I have been stung with appreciation for eating insects. With an invitation from Chef Marcy Gaston, assistant professor in the Hospitality and Culinary Arts program at Montana State University, Bozeman, to judge the 2nd Annual Bug Cook Off with Lynn Donaldson and Chef Joseph Yoon, she enlarged my culinary sphere with the savor of insects.
The cooking competition was an offshoot of Dr. Florence Dunkel’s Bug Buffet that began 31 years ago. As an associate professor in the Department of Entomology, Dunkel has been advocating bringing insects to the plate for years.
Not only are insects a good source of protein and delicious, according to Dunkel, but she added, “It’s about environmental sustainability. We have to reduce our carbon footprint. To give you some examples with some numbers, if we raise a pound of beef, we would be using 2,600 gallons of water and this includes the water used to grow the food. If we are raising a pound of edible insects, we would require one gallon.”
On this day nine teams, averaging two people, cooked up one entrée and a dessert using their choice of ants, crickets or grasshoppers. Gaston described the bug flavor profile as, “black ants have a citrusy flavor. Crickets are a little more nutty. Grasshoppers — the only way I can describe grasshoppers is they taste like grasshoppers.”
The first bug buffet began with crickets sautéed in butter and continued to specialties such as southern fritters to tacos to Indian curries inspired by her teaching assistants. After Dunkel received recognition for teaching excellence in 2012, she used the award funds to hire the campus catering team to cook up the buffet.
Three years later, Dunkel expanded the event to a week of workshops. One of her leading presenters was Patrick Crowley, the founder of Chapul, the first company in the United States to make an insect protein product.
This year, featured bug dignitaries included Chef Joseph Yoon of Brooklyn Bugs and Dr. Julie Lesnik, author of "Edible Bug and Human Evolution." Chef Yoon shared his culinary talents in the kitchen, with the cook-off competitors providing culinary information and suggestions for navigating through the competition, “Make the dish that you can make the best and then think about how to incorporate a bug into it, and then add a little twist.”
He and Gaston called the competition to a start promptly at 1 o’clock that Saturday afternoon. The teams had an hour and a half to cook an entrée and a dessert.
Maria Abbott, a liberal studies major and a student in Dunkel’s entomology course, competed last year. With some experience under her belt, she cooked solo this time, making sushi, and ginger cupcakes. Ben Hale and his brother, competing for the first time, took advantage of the open kitchen hours to perfect their making of omelets with ham, green peppers and crickets. For dessert, they infused the humor of ants always showing up at picnics with a Picnic Salad made with fresh fruit, black ants and whipped cream.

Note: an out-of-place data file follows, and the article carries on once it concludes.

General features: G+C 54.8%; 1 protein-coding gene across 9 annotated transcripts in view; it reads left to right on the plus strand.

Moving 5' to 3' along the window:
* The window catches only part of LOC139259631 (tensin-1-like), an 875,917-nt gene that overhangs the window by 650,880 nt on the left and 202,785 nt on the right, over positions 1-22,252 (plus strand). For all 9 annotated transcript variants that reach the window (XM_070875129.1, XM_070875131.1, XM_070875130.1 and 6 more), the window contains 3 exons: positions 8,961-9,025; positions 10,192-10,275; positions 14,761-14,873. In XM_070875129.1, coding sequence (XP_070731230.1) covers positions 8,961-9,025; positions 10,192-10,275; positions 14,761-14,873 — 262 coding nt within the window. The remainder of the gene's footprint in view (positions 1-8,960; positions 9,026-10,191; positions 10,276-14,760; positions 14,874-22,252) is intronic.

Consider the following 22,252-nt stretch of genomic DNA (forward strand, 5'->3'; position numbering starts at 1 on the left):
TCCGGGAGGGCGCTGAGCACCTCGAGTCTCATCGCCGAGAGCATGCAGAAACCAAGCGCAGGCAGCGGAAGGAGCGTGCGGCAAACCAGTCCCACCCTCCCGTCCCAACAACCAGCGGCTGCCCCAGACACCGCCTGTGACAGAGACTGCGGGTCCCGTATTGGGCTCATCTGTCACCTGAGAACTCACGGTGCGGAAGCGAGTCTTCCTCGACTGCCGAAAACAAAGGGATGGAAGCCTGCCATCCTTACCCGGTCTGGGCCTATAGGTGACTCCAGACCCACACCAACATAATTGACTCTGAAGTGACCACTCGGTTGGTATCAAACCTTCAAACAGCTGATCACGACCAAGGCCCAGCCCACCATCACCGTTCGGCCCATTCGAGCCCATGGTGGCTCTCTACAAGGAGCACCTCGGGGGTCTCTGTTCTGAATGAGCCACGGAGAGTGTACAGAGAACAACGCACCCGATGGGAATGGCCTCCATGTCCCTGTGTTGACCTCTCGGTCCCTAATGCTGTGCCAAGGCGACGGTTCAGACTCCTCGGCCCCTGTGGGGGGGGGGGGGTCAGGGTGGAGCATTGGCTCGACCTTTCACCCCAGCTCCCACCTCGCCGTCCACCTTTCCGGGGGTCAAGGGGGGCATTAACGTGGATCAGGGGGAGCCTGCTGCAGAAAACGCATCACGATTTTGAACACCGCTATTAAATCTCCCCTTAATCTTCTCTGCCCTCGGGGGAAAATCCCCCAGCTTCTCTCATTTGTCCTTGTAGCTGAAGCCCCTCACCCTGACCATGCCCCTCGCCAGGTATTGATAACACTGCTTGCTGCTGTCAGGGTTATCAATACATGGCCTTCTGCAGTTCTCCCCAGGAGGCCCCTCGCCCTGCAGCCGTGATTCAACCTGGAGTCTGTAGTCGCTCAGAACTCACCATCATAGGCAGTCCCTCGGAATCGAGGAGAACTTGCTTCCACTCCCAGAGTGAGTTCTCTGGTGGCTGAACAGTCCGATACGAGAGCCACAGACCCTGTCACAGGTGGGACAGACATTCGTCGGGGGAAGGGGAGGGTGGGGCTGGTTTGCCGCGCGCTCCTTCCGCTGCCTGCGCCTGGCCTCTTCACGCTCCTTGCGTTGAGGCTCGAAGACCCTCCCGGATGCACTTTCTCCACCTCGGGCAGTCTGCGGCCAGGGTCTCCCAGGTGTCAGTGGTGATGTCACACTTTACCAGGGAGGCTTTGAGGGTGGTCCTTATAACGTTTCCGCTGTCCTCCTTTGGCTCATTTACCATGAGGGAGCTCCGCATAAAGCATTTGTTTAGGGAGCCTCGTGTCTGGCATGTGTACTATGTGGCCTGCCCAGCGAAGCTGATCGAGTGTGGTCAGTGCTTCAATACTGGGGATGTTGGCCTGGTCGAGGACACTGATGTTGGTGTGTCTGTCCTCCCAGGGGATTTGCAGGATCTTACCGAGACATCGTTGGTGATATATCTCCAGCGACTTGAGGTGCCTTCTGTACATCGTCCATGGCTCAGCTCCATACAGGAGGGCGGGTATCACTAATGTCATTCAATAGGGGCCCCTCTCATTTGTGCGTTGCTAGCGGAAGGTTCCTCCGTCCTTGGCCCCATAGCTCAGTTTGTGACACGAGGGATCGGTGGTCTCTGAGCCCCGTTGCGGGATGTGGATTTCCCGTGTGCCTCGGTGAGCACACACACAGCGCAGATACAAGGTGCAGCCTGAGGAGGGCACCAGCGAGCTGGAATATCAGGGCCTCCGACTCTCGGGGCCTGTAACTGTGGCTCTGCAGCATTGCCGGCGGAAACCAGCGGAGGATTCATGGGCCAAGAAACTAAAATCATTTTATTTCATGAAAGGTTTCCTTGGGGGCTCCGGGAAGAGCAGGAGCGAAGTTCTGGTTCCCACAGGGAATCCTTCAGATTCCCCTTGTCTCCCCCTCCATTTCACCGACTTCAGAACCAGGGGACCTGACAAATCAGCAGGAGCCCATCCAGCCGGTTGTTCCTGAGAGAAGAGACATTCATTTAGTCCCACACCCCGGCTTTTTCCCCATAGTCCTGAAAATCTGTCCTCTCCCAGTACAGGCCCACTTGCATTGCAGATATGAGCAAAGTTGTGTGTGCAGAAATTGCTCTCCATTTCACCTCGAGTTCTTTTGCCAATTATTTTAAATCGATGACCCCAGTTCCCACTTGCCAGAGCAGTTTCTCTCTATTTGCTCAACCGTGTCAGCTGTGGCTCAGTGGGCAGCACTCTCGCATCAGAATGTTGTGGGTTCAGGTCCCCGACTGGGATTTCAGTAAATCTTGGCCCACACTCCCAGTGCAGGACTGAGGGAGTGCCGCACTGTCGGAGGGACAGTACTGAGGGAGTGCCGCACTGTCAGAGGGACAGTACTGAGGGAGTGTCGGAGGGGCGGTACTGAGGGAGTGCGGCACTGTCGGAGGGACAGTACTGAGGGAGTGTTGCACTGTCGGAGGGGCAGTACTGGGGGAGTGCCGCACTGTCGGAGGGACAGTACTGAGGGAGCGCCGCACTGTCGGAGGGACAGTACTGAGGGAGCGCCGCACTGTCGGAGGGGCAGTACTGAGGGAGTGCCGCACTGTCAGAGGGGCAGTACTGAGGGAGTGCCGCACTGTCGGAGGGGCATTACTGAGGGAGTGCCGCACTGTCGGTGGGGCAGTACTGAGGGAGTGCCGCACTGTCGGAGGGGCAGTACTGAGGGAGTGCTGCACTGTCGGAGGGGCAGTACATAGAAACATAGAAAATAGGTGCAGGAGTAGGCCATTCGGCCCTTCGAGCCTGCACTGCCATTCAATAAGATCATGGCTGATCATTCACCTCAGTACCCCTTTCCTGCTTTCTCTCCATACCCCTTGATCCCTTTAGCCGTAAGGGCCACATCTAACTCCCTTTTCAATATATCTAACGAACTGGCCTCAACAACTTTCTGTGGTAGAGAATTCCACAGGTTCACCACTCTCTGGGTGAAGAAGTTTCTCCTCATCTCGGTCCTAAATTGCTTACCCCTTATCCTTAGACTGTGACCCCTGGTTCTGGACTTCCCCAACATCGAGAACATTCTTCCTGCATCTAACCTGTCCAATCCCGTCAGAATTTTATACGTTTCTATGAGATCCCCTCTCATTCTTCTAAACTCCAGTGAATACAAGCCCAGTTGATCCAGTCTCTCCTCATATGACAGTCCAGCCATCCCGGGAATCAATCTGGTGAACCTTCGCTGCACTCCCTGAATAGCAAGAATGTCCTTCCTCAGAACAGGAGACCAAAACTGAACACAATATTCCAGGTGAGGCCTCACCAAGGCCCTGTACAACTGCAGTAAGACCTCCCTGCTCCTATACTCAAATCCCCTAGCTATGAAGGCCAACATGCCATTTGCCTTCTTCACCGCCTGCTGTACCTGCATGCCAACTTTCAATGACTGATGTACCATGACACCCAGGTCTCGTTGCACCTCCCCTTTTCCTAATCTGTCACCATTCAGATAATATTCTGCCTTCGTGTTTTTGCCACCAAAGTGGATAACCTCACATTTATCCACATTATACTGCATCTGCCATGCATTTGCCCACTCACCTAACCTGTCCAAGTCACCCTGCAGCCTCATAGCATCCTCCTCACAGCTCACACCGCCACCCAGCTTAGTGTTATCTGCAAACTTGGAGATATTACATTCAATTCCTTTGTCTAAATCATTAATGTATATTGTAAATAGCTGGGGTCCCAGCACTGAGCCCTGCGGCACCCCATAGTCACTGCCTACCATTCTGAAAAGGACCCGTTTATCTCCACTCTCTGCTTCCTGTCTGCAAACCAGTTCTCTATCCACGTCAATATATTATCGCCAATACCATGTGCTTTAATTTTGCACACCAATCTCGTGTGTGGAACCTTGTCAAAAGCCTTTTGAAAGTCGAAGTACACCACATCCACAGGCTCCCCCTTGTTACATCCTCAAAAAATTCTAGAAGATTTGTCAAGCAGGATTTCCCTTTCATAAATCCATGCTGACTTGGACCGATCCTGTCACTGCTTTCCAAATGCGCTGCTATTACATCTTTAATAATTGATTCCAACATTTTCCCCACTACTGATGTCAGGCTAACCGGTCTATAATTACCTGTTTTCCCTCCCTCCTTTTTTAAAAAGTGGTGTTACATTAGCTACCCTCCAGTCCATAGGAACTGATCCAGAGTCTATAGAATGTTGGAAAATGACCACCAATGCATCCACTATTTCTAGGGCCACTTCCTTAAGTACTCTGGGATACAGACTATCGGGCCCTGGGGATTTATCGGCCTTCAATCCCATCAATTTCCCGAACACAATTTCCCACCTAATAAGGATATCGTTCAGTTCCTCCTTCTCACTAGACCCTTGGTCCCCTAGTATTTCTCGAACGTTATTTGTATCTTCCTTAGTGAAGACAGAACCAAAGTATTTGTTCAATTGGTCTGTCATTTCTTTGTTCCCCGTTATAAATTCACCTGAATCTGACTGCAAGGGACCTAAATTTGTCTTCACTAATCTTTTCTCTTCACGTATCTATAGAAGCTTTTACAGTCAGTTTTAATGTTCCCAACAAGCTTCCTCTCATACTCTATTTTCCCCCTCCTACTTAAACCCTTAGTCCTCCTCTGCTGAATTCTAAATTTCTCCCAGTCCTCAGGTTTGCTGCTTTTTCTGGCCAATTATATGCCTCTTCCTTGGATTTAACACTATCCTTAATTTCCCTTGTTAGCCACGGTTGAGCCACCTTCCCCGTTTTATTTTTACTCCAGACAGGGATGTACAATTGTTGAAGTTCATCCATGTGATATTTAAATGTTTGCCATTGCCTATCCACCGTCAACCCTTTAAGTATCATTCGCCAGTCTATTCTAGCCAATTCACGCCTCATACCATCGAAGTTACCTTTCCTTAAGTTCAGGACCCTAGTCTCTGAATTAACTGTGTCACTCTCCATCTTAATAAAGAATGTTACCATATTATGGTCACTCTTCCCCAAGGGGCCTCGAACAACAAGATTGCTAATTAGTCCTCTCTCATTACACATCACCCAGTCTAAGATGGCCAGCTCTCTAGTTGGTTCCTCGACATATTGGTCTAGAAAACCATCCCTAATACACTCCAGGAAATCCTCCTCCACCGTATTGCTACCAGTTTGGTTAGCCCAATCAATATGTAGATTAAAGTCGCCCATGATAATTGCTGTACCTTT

Lauren Seuell said of her dish, “I am making black ant and mushroom risotto so I’m very excited about this. It is out of my comfort zone, but I am very excited to find out how it goes; hopefully, good.”
Then, just as the time for the competition was completing, the fire alarm sounded. With much hesitation, everyone went outside into the cold. Upon everyone’s return to the kitchen, the competition was extended another 30 minutes.
Yoon began his culinary career eight years ago, leaving the music industry behind. After helping a friend with an art project, he was made aware of the issue of food scarcity and sustainability, and said of cooking with insects, “It’s one of the cornerstones of what motivates my work.” Beginning with pop-up events, Yoon began to pursue a career for which he had passion.
With the multi-course menus he serves, “I try to introduce them in a dish, and that way people start perceiving insects as a plated dish, as really food.” He continued, “I think it is so important to show the diversity and the wide application of edible insects.”
The cooks presented the completed dishes to the judges, one team at a time. We tasted cricket tacos, tuna ant sandwiches, grilled peaches with black ants and crème anglaise, cricket dumplings and many other creative dishes.
The winners of the second annual Bug Cook Off were Laurel Aytes, Rochelle Maderal and Kael Van Buskirk. Their entrée of Cricket Potato Latkes with Apple Sauce and Turmeric Sour Cream, and dessert of Key Lime Pie with a Blackberry Black Ant Reduction scored the highest in criteri of “Creative use of the insects, Presentation, Overall flavor of the dishes and Execution of the meal.”
Needless to say insects have infested my foodscape.